Where Are You Really From?

Where Are You Really From?

Culture Northern Ireland

Joanne Savage

Race, republicanism and a mothers love in Tim Brannigan’s memoir

Peggy Brannigan met Michael Ekue at a dance in Belfast in 1965. She was from Beechmount; he was a medic from Ghana. Their eyes met, they danced and sparks flew. She was gorgeous and vivacious and republican. He was well groomed, educated and, exotically for Belfast in the 1960s, black. Both were married but swept away by each other. It was a passionate affair and the result was Tim.

His skin colour meant Peggy Brannigan had to go to extraordinary lengths to placate her husband and stave off the judgement of her devoutly Catholic neighbourhood. A black baby would have sent the busybodies fingering their rosary beads behind the net curtains into overdrive.

The little boy was smuggled from the hospital to St Joseph’s Baby Home. Peggy told everyone it had been a stillbirth. When the dust settled she began to visit her son in St Joseph’s, soon bringing him home on weekends. Eventually she would adopt him.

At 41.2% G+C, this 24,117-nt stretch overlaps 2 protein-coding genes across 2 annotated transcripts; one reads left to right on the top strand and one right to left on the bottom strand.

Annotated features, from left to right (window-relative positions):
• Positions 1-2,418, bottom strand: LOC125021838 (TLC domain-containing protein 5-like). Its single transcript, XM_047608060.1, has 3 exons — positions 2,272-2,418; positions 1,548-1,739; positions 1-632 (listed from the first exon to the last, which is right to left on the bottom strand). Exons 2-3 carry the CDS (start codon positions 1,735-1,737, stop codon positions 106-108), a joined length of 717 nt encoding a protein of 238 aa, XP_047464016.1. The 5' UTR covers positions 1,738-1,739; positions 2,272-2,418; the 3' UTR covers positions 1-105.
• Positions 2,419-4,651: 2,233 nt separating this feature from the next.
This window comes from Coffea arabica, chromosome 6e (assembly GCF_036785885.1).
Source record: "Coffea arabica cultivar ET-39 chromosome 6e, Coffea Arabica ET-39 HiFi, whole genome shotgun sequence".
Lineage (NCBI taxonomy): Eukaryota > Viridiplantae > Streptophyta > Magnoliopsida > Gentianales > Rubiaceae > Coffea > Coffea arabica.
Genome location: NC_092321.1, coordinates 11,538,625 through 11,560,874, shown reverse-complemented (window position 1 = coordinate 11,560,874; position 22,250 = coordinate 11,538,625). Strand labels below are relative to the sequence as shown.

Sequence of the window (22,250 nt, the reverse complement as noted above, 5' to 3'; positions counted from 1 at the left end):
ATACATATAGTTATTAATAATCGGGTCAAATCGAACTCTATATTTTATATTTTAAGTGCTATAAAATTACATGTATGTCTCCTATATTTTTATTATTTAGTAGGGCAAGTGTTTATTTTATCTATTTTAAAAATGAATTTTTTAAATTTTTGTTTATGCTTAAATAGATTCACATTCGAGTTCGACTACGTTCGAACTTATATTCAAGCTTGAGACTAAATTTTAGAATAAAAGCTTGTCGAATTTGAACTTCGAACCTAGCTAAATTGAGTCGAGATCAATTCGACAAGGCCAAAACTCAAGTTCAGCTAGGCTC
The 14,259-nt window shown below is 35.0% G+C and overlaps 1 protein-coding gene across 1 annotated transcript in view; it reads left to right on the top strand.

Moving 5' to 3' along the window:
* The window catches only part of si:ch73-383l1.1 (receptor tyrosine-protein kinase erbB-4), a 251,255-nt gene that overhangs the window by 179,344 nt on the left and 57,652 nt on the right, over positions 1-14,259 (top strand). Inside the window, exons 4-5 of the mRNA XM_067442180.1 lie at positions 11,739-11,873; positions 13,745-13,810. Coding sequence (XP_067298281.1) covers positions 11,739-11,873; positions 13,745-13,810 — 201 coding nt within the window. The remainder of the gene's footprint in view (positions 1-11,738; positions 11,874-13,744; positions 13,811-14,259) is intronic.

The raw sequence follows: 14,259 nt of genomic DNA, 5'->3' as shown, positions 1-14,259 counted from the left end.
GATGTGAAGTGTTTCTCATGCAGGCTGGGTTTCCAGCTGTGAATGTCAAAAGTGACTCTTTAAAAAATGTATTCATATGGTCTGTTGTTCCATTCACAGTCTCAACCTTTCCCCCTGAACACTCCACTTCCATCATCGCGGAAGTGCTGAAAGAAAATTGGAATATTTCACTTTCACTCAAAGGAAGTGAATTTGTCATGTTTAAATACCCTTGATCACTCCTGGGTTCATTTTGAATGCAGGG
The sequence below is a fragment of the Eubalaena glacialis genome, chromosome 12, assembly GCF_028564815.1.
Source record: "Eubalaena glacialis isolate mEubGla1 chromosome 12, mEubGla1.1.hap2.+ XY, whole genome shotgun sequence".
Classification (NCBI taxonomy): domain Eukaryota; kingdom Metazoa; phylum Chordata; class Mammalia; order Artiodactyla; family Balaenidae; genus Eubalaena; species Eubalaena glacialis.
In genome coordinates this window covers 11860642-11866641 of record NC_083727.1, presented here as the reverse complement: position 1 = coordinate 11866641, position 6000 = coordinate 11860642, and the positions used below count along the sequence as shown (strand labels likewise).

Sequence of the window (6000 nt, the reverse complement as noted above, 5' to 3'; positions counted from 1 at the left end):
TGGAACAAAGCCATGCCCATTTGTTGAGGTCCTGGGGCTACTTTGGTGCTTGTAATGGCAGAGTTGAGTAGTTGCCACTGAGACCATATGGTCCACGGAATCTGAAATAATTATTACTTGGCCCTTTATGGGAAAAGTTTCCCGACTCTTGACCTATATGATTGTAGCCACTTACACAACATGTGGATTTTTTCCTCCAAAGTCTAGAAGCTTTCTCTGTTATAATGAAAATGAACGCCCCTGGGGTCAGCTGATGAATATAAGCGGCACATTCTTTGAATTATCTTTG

Meanwhile, Doctor Ekue did what so many philandering married men do. He stuck his head in the sand and carried on as usual, never contributing to his son’s education or upkeep. He returned to Ghana and left Peggy to do the rest.

Being black in the almost totally white working class area of Beechmount in the heart of west Belfast (an area this writer knows all too well), Tim obviously stood out. Narrow-minded people made stupid remarks, including the British soldiers lining the streets. Some classmates were unkind and Tim was increasingly aware that he was different from his four brothers. As he grew up he became embroiled in the republican struggle, despite backward men in bars insisting that it wasn’t his struggle or that, being black, he somehow couldn’t count as republican…

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